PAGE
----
One of the best JSON libraries just got better. James Newton-King just released version 6.0 release 4 of JSON.NET! It came out on August 4th, but I just came across it. This is not just a bug fix release. Some of the updates include:
- Merge – makes it super simple to merge JSON
- ConstructorInfo properties replaced with functions – simplifies Dependency Injection
- Metadata properties no longer have to be ordered first
- XML document type support!
And more! And to top it off, he gave it a nice performance boost! Nice work!
Last night I purchased the Kindle book Bootstrap 3 by Ryan Flores. It’s a small book and it does not attempt to be a ‘teach me how to do everything’ type of book. It is written to help you do one thing: get up and using Bootstrap quickly. It does that one thing very well.
Ryan’s style of walking you through a few examples, does an excellent job of helping you understand the basics that you have to know and understand in order to use Bootstrap 3 effectively.
The price on Amazon was $2.99 and I finished it in half a day. And that includes chasing down questions that I had while working through the examples!
This is definitely a book you need on your electronic bookshelf!
This is yet another post about WPF. We all know that WinForms is dead or dying, still used but anyone learning development should not spend time on it. WPF was once thought to have had the door slammed shut on it, but like all good technology, it is still alive and improving. We have some great things coming for WPF 4.5 (my favorite is accessing collections on non-UI threads!). Jerry Nixon did a pretty good write up on the primary features coming in WPF 4.5 and can be found here. There is also a pretty good video from Pete Brown on the bottom of that page. Our good friends over at Infragistics also provided some more information and can be located here. Antonio Luevano put together a pretty good PowerPoint that you can download from here. All in all, if we as developers can pick up the new features and run with them, we can help influence/guide/prod/push/coerce/convince Microsoft that this is a good technology that can have a good long life.
Enjoy and Happy Coding!
Sometimes it blows me away to see an error message that is so confusing that I don’t wonder why people get frustrated with new technology. Take for instance this error you might see when building a WPF application. I had a WPF application that I was polishing and happened to add a background to a report page. It took me several minutes to determine what the problem was because, as you can see, the error didn’t really indicate clearly what the problem was.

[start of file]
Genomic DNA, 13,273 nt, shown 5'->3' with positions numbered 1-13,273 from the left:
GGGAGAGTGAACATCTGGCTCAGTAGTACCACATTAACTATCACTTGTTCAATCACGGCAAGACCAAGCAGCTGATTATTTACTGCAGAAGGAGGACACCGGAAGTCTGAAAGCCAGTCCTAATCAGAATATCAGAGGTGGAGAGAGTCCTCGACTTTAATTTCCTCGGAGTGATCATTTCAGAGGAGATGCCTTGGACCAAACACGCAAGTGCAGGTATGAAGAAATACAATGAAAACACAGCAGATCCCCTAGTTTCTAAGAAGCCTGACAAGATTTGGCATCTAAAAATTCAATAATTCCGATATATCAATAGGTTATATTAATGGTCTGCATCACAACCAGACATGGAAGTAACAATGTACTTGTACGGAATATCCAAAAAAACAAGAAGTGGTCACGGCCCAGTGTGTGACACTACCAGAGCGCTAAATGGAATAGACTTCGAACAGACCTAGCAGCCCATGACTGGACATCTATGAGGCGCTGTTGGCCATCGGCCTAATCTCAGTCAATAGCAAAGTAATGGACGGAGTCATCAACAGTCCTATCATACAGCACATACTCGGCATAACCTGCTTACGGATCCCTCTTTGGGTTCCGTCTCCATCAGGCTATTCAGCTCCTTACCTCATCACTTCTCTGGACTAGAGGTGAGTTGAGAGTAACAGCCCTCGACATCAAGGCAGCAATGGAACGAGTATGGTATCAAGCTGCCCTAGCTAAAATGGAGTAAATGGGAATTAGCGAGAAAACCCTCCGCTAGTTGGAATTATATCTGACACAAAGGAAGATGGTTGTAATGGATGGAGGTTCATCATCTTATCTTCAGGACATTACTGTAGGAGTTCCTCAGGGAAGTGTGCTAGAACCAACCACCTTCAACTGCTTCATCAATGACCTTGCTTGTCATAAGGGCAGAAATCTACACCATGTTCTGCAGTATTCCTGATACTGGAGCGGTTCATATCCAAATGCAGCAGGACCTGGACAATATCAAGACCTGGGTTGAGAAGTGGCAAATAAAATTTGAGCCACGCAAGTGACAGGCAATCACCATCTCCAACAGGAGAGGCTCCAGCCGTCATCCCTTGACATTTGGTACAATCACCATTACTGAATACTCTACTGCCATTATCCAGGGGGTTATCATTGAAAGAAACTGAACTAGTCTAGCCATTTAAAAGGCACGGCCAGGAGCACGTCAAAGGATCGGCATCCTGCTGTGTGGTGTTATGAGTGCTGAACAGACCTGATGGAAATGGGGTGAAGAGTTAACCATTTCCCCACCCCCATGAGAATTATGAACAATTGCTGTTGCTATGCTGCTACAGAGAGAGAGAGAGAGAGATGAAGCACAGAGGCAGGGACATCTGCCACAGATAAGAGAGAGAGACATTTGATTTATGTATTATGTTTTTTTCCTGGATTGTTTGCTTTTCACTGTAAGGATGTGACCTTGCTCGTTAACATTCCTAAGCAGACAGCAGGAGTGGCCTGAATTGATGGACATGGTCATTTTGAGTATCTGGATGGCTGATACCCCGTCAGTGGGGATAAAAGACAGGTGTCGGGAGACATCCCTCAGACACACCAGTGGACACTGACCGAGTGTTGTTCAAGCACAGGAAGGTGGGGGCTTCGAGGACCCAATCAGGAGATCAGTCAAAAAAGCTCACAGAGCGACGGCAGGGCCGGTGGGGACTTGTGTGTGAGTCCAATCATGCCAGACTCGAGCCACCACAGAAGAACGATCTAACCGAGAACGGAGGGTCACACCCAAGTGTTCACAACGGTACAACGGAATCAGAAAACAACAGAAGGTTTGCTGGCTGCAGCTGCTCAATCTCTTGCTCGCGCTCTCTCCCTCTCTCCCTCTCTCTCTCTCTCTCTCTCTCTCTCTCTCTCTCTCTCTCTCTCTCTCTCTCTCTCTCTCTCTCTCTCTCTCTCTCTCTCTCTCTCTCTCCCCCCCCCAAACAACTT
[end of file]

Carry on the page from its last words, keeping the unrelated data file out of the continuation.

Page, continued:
The root cause was that when I added the Grid.Background, I had not provided a path and the file was in the solution directory, so it looked fine during design but failed when I tried to run the application.
The fix was simple, I put the file on a hosted share and gave a web URL for the image.
I hope that helps someone avoid the headache I had.
** One additional note ** Changing the target framework to 3.5 clarified the error greatly. Kudos to the 3.5 .Net guys. ***
As some of you know the Oracle drivers can be somewhat…..painful to say the least. Oracle still hasn’t gotten the ‘universal’ driver install working consistently, but the x64 driver install does seem much more stable. I played with the XCopy version for just a minute before bailing on that and going with the SETUP version.
However, one thing I would suggest is that if you were running the 32bit version previously, I would strongly suggest you remove the 32bit version. It will just save you loads of confusion and possibly pulling some of your hair out.
Once you install the 64bit, be sure to change all your 32bit projects to 64bit.
When I do a posting, I try to do my research. When I added my last post about WPF seemingly “disappearing” from MSDN, I wasn’t expecting the immediate response about how WPF is going strong. Yes, what I said about the WPF home page on MSDN was true. However, there was some hidden information that I didn’t have.
A friend directed me to the new Introduction to WPF 4.5 page on MSDN. Once I got to that page, I found links to several other great WPF pages on MSDN. It would seem that WPF is not just alive, but it is evolving. If you do some searches, you can actually find some Win 8 development pages showing XAML. You can make your own conjectures just as I have.
As for the WPF docs on MSDN, that would appear that someone over at the MSDN group is not handling that evolution well.
Oh, and even though getting flamed isn’t fun. I’m really happy to get the clarification on WPF (especially from those who would really know). In my opinion, WPF is a big improvement over WinForms and is a significant investment. I know nothing lasts forever (remember VB6 forms and/or C++ MFC forms?) but for now, it seems like my WPF investments are still holding their value.
Subtly and quietly, Microsoft has been removing WPF resources from the MSDN site. If you click on the link that used to take you to the WPF home, you will be directed to the general Visual Studio .Net Framework home.
WinForms has been a thorn in Microsoft’s side for a while and it would appear that they want to remove the WPF thorn as quickly as possible. It’s a shame, really, WPF has some really good qualities.
I can’t really complain though. If you look at something like Java/Swing/AWT/JavaFX, Oracle can’t pull it all together fast enough. Sure the toolsets have really improved, but the base product itself (the libraries) just aren’t up to snuff.
That’s my two cents worth.